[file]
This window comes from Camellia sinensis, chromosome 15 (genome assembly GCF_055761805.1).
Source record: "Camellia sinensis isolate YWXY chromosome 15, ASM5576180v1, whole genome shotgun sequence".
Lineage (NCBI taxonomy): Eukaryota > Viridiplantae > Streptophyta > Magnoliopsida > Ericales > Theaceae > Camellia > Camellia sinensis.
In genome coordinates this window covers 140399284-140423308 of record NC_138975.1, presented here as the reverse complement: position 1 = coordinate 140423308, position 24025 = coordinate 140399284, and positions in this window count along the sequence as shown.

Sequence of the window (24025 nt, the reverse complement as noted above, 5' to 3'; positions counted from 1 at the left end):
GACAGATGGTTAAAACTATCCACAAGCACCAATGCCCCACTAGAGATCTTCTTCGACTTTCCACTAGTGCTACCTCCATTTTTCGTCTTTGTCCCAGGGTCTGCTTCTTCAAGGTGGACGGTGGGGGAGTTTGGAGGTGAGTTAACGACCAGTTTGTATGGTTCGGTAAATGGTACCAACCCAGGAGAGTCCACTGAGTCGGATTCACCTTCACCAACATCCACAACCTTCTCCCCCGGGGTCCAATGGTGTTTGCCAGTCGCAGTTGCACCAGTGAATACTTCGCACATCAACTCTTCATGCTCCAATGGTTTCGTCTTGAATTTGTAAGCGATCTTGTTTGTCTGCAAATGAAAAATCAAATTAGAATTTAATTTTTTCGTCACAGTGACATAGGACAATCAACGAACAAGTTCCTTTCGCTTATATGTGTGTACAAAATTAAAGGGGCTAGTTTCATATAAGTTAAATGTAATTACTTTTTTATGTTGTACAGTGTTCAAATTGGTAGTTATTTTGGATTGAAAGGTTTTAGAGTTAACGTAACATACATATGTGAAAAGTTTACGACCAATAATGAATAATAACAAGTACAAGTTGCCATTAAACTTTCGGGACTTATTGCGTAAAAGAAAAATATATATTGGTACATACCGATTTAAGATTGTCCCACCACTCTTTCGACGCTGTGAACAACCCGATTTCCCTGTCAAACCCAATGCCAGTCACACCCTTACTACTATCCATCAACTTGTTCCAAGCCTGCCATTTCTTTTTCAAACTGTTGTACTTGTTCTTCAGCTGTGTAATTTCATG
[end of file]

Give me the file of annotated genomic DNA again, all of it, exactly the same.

This window comes from Camellia sinensis, chromosome 15 (genome assembly GCF_055761805.1).
Source record: "Camellia sinensis isolate YWXY chromosome 15, ASM5576180v1, whole genome shotgun sequence".
Lineage (NCBI taxonomy): Eukaryota > Viridiplantae > Streptophyta > Magnoliopsida > Ericales > Theaceae > Camellia > Camellia sinensis.
In genome coordinates this window covers 140399284-140423308 of record NC_138975.1, presented here as the reverse complement: position 1 = coordinate 140423308, position 24025 = coordinate 140399284, and positions in this window count along the sequence as shown.

Sequence of the window (24025 nt, the reverse complement as noted above, 5' to 3'; positions counted from 1 at the left end):
GACAGATGGTTAAAACTATCCACAAGCACCAATGCCCCACTAGAGATCTTCTTCGACTTTCCACTAGTGCTACCTCCATTTTTCGTCTTTGTCCCAGGGTCTGCTTCTTCAAGGTGGACGGTGGGGGAGTTTGGAGGTGAGTTAACGACCAGTTTGTATGGTTCGGTAAATGGTACCAACCCAGGAGAGTCCACTGAGTCGGATTCACCTTCACCAACATCCACAACCTTCTCCCCCGGGGTCCAATGGTGTTTGCCAGTCGCAGTTGCACCAGTGAATACTTCGCACATCAACTCTTCATGCTCCAATGGTTTCGTCTTGAATTTGTAAGCGATCTTGTTTGTCTGCAAATGAAAAATCAAATTAGAATTTAATTTTTTCGTCACAGTGACATAGGACAATCAACGAACAAGTTCCTTTCGCTTATATGTGTGTACAAAATTAAAGGGGCTAGTTTCATATAAGTTAAATGTAATTACTTTTTTATGTTGTACAGTGTTCAAATTGGTAGTTATTTTGGATTGAAAGGTTTTAGAGTTAACGTAACATACATATGTGAAAAGTTTACGACCAATAATGAATAATAACAAGTACAAGTTGCCATTAAACTTTCGGGACTTATTGCGTAAAAGAAAAATATATATTGGTACATACCGATTTAAGATTGTCCCACCACTCTTTCGACGCTGTGAACAACCCGATTTCCCTGTCAAACCCAATGCCAGTCACACCCTTACTACTATCCATCAACTTGTTCCAAGCCTGCCATTTCTTTTTCAAACTGTTGTACTTGTTCTTCAGCTGTGTAATTTCATG